Bernal shows his first signs of weaknessDani Martínez tries to motivate Egan Bernal on stage 17 of the Giro d'Italia 2021(Image credit: Luca Bettini/Getty Images)
As racing returned after the final rest day of the Giro d’Italia 2021, Egan Bernal looked to be a king in waiting.
The Colombian star has dominated throughout the race so far, winning two stages and continually gaining time to build his advantage to almost 2-30 with just five stages remaining.
His Ineos Grenadiers team continued to control the pace and onto the foot of the savage final climb to Sega di Ala, and it looked like we might see Bernal put in a characteristic attack in the last few kilometres to extend further, but that’s not how it played out.
Around 3km from the summit Simon Yates (Team BikeExchange) finally put in the attack we had been expecting all day, forcing Bernal to try to follow the British Grand Tour winner.
After initially matching Yates, Bernal suddenly hit the wall on the double digit gradients and the clock began to tick.
Bernal looked to have almost come to a complete halt at points, with his team-mate Dani Martinez dropping back to assist his team leader.
After rallying in the final few kilometres, Bernal was able to stick with his nearest rival Damiano Caruso to minimise any losses, while Yates closed gain a chunk of time.
While it may seem like a disaster to crack in dramatic fashion so close to Milan, the blow is not as bad as it initially seems.
Bernal lost just three seconds to Caruso, and just 53 to Yates, which means he still leads the 2-21 to his nearest rival, whilst further distancing others like Hugh Carthy and Aleksandr Vlasov.
The real question is not the time lost on stage 17, but instead what caused Bernal’s slip.
Was it the back problems that have hindered him since last season? Has he overexerted himself in the first two weeks of racing? Or was this just a momentary blip that won’t extend beyond the finish? The remaining four stages will tell.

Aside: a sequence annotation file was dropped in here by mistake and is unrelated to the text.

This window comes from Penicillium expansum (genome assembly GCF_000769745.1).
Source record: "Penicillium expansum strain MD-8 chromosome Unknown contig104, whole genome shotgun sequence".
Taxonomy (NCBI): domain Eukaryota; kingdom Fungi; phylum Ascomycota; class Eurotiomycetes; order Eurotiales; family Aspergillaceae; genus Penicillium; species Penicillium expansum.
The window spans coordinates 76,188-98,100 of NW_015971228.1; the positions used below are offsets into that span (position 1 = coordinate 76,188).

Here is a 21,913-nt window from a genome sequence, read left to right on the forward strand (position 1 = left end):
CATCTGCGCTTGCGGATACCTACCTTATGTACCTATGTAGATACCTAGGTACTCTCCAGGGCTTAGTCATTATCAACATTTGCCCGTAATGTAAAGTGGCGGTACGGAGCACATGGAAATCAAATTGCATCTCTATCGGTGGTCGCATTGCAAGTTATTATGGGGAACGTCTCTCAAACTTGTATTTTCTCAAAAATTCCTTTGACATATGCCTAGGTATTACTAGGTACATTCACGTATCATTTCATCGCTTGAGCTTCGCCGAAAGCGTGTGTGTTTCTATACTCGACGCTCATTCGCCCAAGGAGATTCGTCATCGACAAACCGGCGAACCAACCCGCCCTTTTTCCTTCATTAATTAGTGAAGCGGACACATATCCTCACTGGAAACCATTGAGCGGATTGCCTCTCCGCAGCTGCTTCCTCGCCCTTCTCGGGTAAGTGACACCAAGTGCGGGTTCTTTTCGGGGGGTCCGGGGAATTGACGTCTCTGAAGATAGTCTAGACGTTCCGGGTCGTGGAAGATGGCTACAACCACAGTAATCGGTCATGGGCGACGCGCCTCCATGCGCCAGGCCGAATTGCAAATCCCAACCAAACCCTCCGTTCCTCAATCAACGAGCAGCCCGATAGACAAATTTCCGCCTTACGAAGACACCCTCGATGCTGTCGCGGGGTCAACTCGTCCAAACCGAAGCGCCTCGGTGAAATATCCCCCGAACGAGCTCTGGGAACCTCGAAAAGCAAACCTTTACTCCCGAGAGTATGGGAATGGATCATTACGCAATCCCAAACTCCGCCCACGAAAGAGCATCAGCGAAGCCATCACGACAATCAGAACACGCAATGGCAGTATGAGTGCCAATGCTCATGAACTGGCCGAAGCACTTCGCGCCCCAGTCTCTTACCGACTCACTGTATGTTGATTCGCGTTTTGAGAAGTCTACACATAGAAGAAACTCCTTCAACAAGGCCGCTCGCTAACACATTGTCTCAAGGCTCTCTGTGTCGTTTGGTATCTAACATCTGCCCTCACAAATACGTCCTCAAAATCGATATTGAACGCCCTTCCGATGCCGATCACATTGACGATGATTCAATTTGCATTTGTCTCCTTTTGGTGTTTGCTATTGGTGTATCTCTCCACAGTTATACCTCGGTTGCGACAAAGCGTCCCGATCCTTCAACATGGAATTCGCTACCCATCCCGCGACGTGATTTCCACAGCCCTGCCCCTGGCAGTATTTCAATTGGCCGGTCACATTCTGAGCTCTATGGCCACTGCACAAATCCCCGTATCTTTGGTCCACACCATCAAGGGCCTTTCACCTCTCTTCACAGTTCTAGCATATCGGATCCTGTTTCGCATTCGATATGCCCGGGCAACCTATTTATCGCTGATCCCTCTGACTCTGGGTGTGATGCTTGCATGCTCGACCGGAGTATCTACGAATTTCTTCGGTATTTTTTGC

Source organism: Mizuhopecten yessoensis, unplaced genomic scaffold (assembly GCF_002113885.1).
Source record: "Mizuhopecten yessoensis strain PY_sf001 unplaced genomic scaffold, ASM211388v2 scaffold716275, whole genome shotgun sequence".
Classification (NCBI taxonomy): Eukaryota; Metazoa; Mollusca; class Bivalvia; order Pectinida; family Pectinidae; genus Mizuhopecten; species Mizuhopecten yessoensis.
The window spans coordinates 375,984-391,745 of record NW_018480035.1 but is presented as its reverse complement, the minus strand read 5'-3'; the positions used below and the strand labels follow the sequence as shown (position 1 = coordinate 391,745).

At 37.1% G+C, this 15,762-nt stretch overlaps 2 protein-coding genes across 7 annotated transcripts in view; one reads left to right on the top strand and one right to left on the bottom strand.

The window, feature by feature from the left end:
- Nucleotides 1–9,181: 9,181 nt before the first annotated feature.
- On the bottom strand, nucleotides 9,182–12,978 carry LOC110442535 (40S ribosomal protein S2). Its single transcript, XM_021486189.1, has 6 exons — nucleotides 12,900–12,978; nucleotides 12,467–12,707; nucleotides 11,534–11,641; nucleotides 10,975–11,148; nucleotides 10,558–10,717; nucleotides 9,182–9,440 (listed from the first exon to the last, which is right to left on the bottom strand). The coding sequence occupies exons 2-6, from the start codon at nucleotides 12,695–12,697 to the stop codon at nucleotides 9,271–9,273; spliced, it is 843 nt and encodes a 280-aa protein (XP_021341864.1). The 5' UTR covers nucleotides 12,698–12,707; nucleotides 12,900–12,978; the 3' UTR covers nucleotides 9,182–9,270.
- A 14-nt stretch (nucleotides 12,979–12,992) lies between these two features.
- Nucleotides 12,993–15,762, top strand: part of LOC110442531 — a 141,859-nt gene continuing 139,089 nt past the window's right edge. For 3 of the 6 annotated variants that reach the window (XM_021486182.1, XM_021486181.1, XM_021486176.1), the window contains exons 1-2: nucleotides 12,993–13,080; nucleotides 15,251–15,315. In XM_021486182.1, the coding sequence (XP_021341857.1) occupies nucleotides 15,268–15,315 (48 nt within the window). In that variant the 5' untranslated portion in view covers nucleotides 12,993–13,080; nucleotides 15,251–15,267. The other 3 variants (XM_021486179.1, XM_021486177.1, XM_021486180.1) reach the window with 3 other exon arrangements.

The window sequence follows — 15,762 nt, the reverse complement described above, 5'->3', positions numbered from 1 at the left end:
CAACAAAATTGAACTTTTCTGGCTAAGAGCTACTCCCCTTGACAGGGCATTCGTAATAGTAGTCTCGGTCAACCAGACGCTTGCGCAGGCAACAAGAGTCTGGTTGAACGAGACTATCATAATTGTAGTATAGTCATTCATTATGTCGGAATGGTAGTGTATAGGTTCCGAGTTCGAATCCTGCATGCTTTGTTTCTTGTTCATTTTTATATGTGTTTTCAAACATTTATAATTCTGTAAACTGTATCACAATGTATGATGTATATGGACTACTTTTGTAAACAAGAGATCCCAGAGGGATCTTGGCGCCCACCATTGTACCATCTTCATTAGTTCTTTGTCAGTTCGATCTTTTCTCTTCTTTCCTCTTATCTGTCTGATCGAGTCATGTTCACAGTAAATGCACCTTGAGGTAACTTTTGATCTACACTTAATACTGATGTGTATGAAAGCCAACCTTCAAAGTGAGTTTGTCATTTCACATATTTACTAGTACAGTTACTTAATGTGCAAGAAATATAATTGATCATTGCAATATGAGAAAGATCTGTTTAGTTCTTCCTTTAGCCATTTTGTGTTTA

Simon Yates flies to the summit to take back podium
Britain’s Simon Yates has cast an almost mysterious figure in this year’s Giro.
After a very quiet first week, which many put down to conservative tactics for a final week push, Yates then revealed he’d been suffering from a problem that hindered his performance early in the race.
In the second week he began to climb the leaderboard and jumped into second place after stage 14, only to lose all of his gains on the tough stage 16 to Cortina d’Ampezzo, slipping back to fifth.
Then on stage 17 Yates came back once again, enjoying the better weather to attack Bernal and power clear.
After the stage, Yates revealed the GC had not been on his mind when he attacked 3km from the finish, saying he was in pursuit of a stage win after his team missed the day’s breakaway, not realising Bernal had been dropped until some time after his move.
Yates was able to jump back onto the podium as he gained around 50 seconds on Bernal and Caruso, but he may lose sleep over the time he lost on stage 16.
If Yates had not lost 2-37 to Bernal on Monday, he would now be just 40 seconds behind Bernal, rather than the 3-23 deficit he currently faces.
But with plenty more climbing to come, Yates may be able to take advantage of the cracks Bernal showed on stage 17.
Dan Martin completes the set
The 2021 Giro has been a bittersweet race for Israel Start-Up Nation, with alternating successes and disappointments for the team throughout the race.
After losing Krists Neilands to a crash after the finish of the first stage, the team then took the maglia rosa with Alessandro De Marchi in the first week, before the Italian suffered serious injuries in a crash and was forced to abandon.
Alex Dowsett, the winner of ISN’s first ever Grand Tour stage in the Giro last year, was then forced to pull out due to illness, while their GC leader Dan Martin had steadily lost time over the course of the race.
But an ever-determined Martin made persistent efforts to make it into the breakaway in pursuit of stage victory, and on stage 17 the winds turned in his favour.
After struggling to make it into the day’s break, Martin emerged as the strongest rider on the final climb, dangling out front with just 90 seconds over the rapid group of GC favourites.
But knowing the climb, Martin dug in until the final 2km where he finally decided to empty the tank to break the hearts of any stage hopefuls behind (including Simon Yates).
Ciccone’s admirable pursuit ends in disappointment
There was plenty of disappointment to be shared around after stage 17, but potentially none so justified as Giulio Ciccone (Trek-Segafredo).